Recently, it seems that God has challenged me to ask and answer one question: Who am I? As I enter my last year of seminary, this question often occupies my mind. It is a question of identity, one which could be answered either superficially or deeply. Superficially, I am Benji Davis, a Christian, a husband, a student, an America, a son, a brother and the list could go on. Deeply, I feel like an incongruity, an inharmonious being desperately seeking harmony at the profoundest level. God has been teaching me that the seemingly contradictory nature of who I am as I know it is actually a conflict between two identities: one genuine and the other false.
My genuine identity is Jesus! I have actually been and am crucified as he was crucified. I have actually been and am buried as he was buried. I have actually been and will be raised as he was raised. I am a manifestation of God (1 Jn 4:12) as he is the manifestation of God (Jn 1:18). I am a living exegesis of Jesus and the narrative of his incarnation, life, death and resurrection. However, I am not always in harmony with this very real identity that cannot be taken away or removed.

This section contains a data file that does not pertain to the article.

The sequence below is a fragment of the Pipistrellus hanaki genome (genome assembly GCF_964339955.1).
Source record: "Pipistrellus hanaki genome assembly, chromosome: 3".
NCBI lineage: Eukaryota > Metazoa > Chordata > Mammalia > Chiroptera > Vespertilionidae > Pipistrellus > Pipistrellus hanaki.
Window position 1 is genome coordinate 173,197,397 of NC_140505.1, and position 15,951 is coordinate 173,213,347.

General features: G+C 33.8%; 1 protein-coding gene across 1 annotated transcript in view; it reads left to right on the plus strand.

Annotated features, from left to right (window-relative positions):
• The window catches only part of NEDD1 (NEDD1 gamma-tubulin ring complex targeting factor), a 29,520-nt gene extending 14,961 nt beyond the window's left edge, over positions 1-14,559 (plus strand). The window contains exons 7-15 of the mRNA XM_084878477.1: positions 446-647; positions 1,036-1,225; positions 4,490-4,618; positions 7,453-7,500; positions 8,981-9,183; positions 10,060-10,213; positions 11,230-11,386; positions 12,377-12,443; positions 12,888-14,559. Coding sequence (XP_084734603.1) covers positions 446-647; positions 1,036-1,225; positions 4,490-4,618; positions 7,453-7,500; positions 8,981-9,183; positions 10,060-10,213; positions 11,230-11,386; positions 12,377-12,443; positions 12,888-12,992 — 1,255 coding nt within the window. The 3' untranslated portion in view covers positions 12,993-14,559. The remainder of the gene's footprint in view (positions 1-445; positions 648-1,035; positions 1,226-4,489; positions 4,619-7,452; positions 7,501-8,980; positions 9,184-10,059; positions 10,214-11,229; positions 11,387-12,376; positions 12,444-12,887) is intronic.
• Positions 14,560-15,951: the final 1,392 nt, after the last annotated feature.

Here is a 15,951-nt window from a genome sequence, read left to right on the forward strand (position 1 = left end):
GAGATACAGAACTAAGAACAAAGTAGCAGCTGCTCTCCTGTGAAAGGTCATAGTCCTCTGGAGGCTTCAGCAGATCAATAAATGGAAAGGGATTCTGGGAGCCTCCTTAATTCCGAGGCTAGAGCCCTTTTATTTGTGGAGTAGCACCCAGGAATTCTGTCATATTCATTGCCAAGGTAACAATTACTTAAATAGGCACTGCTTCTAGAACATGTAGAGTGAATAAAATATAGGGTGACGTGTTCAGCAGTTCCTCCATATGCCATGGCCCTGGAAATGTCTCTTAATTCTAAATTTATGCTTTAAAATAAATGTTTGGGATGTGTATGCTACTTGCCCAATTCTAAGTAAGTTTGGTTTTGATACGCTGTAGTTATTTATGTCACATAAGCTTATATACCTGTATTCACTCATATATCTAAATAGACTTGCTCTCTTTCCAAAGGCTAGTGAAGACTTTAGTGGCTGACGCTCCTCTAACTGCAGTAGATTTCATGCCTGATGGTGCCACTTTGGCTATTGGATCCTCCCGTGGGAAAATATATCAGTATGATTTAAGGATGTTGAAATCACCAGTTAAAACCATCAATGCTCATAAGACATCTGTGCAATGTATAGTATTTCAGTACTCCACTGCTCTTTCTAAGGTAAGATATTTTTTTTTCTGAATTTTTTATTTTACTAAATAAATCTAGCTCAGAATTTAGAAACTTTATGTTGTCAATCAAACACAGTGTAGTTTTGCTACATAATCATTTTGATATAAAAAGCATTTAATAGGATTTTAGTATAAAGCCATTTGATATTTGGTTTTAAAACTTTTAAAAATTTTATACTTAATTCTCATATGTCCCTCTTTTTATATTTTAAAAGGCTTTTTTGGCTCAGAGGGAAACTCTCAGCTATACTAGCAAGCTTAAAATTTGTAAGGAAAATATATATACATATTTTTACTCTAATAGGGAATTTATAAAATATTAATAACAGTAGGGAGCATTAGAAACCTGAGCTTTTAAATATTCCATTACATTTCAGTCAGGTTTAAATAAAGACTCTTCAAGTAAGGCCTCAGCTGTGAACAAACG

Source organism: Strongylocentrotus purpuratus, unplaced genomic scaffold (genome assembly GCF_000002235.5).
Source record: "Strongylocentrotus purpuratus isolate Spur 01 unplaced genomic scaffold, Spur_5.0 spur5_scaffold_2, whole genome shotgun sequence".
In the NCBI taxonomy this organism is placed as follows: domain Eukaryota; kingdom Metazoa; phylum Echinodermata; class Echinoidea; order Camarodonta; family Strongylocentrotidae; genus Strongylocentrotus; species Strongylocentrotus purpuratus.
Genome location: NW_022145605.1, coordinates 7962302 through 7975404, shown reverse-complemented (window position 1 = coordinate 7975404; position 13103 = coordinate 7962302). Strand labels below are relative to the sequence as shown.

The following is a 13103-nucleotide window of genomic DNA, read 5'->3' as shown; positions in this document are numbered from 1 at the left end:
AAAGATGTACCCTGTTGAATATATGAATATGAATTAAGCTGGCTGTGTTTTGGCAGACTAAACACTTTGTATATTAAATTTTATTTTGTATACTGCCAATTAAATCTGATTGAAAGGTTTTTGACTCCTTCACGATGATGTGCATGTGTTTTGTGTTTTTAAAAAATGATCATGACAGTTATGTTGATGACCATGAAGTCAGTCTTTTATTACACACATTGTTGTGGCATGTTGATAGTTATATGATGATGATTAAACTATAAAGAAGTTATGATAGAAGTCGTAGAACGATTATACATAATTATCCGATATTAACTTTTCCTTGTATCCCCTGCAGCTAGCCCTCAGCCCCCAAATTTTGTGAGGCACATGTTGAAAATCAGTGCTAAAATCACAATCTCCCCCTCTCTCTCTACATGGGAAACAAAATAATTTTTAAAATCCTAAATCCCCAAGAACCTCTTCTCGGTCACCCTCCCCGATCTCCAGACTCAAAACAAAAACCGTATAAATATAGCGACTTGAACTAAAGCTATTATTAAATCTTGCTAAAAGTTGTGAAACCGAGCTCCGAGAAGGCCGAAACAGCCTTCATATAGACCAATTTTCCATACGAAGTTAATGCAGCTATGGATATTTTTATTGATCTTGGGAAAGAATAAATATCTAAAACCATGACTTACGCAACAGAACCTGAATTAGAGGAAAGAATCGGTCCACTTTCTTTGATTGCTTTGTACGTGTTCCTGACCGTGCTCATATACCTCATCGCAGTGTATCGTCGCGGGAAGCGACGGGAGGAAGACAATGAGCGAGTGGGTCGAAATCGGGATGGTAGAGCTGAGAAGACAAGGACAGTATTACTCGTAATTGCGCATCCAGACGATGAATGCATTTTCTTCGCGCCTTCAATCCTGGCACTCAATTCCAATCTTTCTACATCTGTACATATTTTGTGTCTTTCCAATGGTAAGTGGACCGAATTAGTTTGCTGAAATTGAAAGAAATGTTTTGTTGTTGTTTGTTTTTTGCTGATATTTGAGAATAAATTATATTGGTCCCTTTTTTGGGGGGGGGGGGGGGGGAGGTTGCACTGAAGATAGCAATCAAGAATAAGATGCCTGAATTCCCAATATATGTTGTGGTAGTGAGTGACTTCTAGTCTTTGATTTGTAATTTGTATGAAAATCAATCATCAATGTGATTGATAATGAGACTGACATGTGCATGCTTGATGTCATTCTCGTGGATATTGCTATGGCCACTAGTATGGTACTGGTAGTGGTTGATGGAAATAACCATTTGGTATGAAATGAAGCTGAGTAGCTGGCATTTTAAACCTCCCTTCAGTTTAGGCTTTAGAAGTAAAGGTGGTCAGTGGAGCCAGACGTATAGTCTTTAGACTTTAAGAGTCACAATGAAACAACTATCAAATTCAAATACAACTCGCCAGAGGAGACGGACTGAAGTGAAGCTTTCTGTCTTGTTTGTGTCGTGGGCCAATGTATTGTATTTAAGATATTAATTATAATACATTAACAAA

My false identity is seen in the struggle between who I am in Christ and his narrative and who competing narratives or idols would have me become. Many narratives in the world seek to shape who I am. At times, I am fooled by their sugar-coated deceptions and at other times, I desire to have another piece of their candy. However, these narratives will ultimately lead to cavity and decay. They promise so much, yet deliver so little.
In differing ways, God is showing me that in order for me to become more and more who I am in Christ, I must remember and meditate, live and imitate Jesus and his narrative. I must turn against the tide of replaying and conforming to false narratives because God has called and placed me to remember, conform to and live in the narrative of Jesus. Romans 12:2 captures this thought: Do not be conformed to this age, but be transformed by the renewing of your mind.